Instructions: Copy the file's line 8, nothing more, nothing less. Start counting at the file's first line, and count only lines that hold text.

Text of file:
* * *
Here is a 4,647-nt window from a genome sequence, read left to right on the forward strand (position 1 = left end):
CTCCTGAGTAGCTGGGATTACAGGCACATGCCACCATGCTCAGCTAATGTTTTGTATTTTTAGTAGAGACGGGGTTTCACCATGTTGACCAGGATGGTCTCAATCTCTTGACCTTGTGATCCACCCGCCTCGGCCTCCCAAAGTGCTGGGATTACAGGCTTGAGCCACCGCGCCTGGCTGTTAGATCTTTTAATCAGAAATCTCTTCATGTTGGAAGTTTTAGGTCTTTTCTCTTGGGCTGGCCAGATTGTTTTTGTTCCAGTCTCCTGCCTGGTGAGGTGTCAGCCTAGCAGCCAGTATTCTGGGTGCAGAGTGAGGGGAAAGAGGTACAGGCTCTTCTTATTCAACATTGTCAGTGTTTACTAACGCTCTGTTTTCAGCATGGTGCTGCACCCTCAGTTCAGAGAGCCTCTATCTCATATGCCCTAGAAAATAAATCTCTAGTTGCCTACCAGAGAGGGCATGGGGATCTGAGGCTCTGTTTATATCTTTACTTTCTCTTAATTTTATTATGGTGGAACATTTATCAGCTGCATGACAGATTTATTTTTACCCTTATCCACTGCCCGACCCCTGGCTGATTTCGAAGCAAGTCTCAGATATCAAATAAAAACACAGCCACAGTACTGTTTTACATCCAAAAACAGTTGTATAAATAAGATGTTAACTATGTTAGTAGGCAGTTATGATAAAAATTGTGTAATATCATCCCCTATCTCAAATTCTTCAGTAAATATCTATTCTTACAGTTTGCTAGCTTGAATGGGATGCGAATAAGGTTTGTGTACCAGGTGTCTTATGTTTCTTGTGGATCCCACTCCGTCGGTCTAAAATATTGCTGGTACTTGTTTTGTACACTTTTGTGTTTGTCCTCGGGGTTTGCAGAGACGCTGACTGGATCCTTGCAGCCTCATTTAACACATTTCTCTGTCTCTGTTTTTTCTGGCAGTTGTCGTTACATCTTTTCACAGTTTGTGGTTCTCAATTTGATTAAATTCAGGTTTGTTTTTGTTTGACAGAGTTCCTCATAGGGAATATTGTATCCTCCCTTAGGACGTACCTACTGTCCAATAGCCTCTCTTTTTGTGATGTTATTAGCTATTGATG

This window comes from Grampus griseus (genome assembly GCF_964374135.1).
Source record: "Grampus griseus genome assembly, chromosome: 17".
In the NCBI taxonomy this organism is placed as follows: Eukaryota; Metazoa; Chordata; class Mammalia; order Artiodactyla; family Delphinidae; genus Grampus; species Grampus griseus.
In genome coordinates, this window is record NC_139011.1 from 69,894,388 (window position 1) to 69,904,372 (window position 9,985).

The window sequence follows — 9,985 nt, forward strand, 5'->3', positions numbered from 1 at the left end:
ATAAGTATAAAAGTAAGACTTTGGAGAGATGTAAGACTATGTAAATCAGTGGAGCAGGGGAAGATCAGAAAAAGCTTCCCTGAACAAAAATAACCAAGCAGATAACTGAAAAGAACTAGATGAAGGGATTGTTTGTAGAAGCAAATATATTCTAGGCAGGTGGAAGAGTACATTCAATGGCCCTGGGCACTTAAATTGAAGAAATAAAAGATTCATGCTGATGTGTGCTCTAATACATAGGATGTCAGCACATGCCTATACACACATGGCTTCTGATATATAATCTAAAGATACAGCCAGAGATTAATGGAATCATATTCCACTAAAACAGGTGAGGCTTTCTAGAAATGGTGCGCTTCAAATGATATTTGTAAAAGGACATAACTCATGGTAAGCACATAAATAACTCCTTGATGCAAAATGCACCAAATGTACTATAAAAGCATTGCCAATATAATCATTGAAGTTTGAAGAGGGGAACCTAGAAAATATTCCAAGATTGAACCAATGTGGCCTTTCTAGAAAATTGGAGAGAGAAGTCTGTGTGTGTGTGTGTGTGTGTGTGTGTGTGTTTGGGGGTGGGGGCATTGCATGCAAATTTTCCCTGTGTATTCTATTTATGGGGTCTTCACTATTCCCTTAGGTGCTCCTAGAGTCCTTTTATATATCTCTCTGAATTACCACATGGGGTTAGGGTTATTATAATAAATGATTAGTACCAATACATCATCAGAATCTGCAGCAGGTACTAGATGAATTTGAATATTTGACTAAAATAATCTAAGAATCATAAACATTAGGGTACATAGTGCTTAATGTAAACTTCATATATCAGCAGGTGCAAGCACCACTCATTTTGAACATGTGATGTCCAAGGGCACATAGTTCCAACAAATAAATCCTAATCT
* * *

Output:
ATAAGTATAAAAGTAAGACTTTGGAGAGATGTAAGACTATGTAAATCAGTGGAGCAGGGGAAGATCAGAAAAAGCTTCCCTGAACAAAAATAACCAAGCAGATAACTGAAAAGAACTAGATGAAGGGATTGTTTGTAGAAGCAAATATATTCTAGGCAGGTGGAAGAGTACATTCAATGGCCCTGGGCACTTAAATTGAAGAAATAAAAGATTCATGCTGATGTGTGCTCTAATACATAGGATGTCAGCACATGCCTATACACACATGGCTTCTGATATATAATCTAAAGATACAGCCAGAGATTAATGGAATCATATTCCACTAAAACAGGTGAGGCTTTCTAGAAATGGTGCGCTTCAAATGATATTTGTAAAAGGACATAACTCATGGTAAGCACATAAATAACTCCTTGATGCAAAATGCACCAAATGTACTATAAAAGCATTGCCAATATAATCATTGAAGTTTGAAGAGGGGAACCTAGAAAATATTCCAAGATTGAACCAATGTGGCCTTTCTAGAAAATTGGAGAGAGAAGTCTGTGTGTGTGTGTGTGTGTGTGTGTGTGTGTTTGGGGGTGGGGGCATTGCATGCAAATTTTCCCTGTGTATTCTATTTATGGGGTCTTCACTATTCCCTTAGGTGCTCCTAGAGTCCTTTTATATATCTCTCTGAATTACCACATGGGGTTAGGGTTATTATAATAAATGATTAGTACCAATACATCATCAGAATCTGCAGCAGGTACTAGATGAATTTGAATATTTGACTAAAATAATCTAAGAATCATAAACATTAGGGTACATAGTGCTTAATGTAAACTTCATATATCAGCAGGTGCAAGCACCACTCATTTTGAACATGTGATGTCCAAGGGCACATAGTTCCAACAAATAAATCCTAATCT